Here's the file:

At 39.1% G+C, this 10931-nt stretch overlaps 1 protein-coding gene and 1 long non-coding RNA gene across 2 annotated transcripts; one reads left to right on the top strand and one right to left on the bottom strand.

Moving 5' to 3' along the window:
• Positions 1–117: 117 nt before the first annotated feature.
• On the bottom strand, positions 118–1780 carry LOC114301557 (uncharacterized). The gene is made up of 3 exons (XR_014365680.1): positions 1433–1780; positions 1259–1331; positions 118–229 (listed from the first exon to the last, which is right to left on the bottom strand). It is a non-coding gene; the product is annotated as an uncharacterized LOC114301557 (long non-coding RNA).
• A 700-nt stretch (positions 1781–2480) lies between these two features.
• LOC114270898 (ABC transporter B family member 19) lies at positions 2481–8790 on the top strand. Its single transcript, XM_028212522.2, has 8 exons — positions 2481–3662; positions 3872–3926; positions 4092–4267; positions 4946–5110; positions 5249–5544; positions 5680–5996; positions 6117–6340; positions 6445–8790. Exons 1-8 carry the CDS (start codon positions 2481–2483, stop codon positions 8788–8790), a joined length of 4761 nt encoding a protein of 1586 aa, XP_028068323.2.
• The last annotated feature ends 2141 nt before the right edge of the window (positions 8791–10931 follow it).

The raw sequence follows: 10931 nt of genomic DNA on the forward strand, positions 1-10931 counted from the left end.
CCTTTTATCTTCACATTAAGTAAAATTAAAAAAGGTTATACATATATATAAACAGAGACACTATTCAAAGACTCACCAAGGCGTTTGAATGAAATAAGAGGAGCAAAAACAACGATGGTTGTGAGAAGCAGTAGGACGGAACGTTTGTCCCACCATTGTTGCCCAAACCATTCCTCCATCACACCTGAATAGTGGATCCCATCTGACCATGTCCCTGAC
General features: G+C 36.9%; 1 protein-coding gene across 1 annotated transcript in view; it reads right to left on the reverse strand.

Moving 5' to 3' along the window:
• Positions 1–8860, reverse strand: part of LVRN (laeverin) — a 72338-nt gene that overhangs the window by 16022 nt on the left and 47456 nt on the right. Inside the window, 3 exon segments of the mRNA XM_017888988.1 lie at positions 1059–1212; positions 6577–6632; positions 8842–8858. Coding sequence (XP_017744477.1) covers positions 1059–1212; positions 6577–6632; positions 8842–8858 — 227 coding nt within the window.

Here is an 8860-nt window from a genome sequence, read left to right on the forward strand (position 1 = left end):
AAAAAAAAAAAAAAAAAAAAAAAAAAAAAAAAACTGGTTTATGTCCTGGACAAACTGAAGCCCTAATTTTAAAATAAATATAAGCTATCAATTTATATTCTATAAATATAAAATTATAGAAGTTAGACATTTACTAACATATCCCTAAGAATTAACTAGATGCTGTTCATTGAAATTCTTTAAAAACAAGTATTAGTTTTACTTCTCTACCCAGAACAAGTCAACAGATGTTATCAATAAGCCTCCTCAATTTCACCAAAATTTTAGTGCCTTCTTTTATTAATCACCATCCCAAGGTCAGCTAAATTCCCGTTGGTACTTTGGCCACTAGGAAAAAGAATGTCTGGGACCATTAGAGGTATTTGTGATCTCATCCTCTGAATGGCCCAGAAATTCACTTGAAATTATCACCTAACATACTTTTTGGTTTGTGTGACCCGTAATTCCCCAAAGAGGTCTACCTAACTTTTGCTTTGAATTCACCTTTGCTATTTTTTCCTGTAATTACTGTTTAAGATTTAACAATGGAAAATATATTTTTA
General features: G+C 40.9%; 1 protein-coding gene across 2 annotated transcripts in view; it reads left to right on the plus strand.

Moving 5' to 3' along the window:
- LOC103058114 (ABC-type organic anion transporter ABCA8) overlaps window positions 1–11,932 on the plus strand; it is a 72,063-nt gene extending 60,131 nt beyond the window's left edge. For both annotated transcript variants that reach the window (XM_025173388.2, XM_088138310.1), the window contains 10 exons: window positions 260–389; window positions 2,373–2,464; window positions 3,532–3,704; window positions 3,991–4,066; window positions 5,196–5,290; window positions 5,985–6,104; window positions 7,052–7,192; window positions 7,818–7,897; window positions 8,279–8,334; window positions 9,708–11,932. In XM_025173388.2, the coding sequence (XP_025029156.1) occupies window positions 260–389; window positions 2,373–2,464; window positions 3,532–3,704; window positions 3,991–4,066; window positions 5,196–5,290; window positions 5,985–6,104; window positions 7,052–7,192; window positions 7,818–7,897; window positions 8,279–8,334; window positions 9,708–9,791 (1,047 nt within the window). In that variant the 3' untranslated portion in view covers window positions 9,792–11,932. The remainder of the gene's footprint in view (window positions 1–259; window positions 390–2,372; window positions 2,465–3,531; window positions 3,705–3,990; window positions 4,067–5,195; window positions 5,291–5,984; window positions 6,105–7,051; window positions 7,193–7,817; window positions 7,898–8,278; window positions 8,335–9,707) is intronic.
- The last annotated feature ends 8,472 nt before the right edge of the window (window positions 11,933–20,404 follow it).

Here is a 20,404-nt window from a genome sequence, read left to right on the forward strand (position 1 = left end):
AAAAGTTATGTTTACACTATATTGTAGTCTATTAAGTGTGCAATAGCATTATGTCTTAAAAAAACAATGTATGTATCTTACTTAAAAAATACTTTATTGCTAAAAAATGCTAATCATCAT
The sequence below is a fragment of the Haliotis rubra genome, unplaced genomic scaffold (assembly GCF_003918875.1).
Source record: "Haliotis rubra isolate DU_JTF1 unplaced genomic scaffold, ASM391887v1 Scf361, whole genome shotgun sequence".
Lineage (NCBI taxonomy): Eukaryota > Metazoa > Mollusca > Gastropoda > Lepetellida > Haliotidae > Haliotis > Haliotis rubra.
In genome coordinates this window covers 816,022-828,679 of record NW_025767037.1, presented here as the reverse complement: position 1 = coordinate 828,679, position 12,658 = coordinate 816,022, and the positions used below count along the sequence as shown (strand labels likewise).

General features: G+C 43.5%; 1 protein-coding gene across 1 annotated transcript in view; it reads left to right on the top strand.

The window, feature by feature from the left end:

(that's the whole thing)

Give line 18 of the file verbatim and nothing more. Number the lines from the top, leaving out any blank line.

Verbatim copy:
- The last annotated feature ends 8,472 nt before the right edge of the window (window positions 11,933–20,404 follow it).